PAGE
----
Learning Tech

This week in my Emerging Tech course, I was tasked with writing about new technologies I’m learning about. This is really neat — I am gaining exposure to so many things and have even more opportunities to ‘nerd out’ if you can believe it. On Monday, I started to look into a series of tech suggestions, whereby I latched on to a few different learning technology tools.

  1. Padlet — This was really neat; you can take a picture and then give a little caption about it. A classmate mentioned using this for book recommendations, which I think is a great idea. I also could see using it as a character highlight when discussing ELA readings or to highlight a specific country, language, or culture for a social studies class. Further, it would be a great visual supporter for word problems in math or even a way to introduce lab items for science. Uploading these to a SMART/Mimio board or to the library/teacher sites would allow students access. I just had so many ideas about how to be able to utilize such a tool in the library classroom, be it through collaboration with teaching staff or to enhance the library experience.
  2. RSS Feeds — I’ll be honest: it never dawned on me to use this tool for educational purposes. I’ve used RSS feeds many times in my personal life and have received many notifications for step-parenting, infertility, IVF, and adoption. I think because I was so entrenched in my personal stories that the thought never occurred to me to use this for anything more. I could see having tabs available on a library site (or just bookmarked on the librarian’s computer) that relate to topics being researched, current events, famous authors, inventors, technology, college applications (because librarians can absolutely lend a helping hand to the school guidance staff) and so much more.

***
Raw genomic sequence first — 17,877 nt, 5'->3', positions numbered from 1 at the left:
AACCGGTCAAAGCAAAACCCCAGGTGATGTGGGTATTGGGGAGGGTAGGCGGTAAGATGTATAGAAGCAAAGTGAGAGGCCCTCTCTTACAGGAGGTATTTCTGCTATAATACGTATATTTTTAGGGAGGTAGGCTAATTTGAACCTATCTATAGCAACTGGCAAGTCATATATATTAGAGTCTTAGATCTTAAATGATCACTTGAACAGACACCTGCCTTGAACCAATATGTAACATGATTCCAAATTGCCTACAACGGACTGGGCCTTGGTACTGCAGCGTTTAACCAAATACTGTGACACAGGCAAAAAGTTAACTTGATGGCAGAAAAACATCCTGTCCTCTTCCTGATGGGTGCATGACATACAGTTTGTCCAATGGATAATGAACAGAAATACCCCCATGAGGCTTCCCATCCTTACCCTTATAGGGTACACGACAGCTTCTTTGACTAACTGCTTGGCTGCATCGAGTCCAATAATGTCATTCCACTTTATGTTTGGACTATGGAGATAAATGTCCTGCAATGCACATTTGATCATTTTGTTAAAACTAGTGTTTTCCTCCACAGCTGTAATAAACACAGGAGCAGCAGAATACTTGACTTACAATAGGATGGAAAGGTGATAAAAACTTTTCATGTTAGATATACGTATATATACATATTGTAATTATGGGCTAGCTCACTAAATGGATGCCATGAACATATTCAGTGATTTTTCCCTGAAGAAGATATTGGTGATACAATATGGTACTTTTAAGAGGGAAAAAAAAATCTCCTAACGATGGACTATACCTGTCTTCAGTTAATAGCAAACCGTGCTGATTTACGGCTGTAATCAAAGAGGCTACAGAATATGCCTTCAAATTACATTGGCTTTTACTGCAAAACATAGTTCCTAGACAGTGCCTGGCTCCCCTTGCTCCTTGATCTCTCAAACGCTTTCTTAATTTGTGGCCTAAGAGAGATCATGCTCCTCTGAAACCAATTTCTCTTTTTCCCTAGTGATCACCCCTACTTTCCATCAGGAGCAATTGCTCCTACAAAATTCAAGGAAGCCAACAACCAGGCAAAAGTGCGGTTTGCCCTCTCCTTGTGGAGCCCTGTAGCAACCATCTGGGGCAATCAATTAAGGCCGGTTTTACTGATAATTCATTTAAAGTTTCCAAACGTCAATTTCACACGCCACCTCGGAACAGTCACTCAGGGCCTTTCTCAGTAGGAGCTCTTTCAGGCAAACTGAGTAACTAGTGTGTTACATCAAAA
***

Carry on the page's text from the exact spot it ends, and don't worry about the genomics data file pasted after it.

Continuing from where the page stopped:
3. Tumblr — I used to follow a food blog on Tumblr (years ago) but got frustrated by the lack of words. I think that this is a great site to use for blogging for students though. I appreciate lengthy reads; I’m a lover of words, what can I say?! I know many students, however, may prefer to tell a story through images or music or any other artistic means. I love that this is a site that would more easily encourage students to use it in that capacity and I think that integrating this in a classroom or library setting could be a lot of fun. Clearly, in a library setting, students could all post to the library’s page where they highlight current events or review recent books or give tips on how-to use different technologies. There really are endless possibilities and unlike some of the other technologies, Tumblr could easily be used by specials/electives or even outside clubs/organizations with ease.
  4. LiveBinder — HOLY MOLY! The organizational nut in me has died and gone to heaven! I spent hours clicking around this site and thought, “why has nobody told me about this before?!” Honestly, on a personal/professional level, I could catalog all of the consulting I do for grant writing and charter school development. In terms of education or library cataloging — there’s just so much! I could see having students use this to organize and present senior projects or any other type of portfolio (Hello, art teachers!). I can’t wait to start using this tool, myself. If you’ve not heard of it, I advise you check it out immediately (but only if you have a few hours to spare).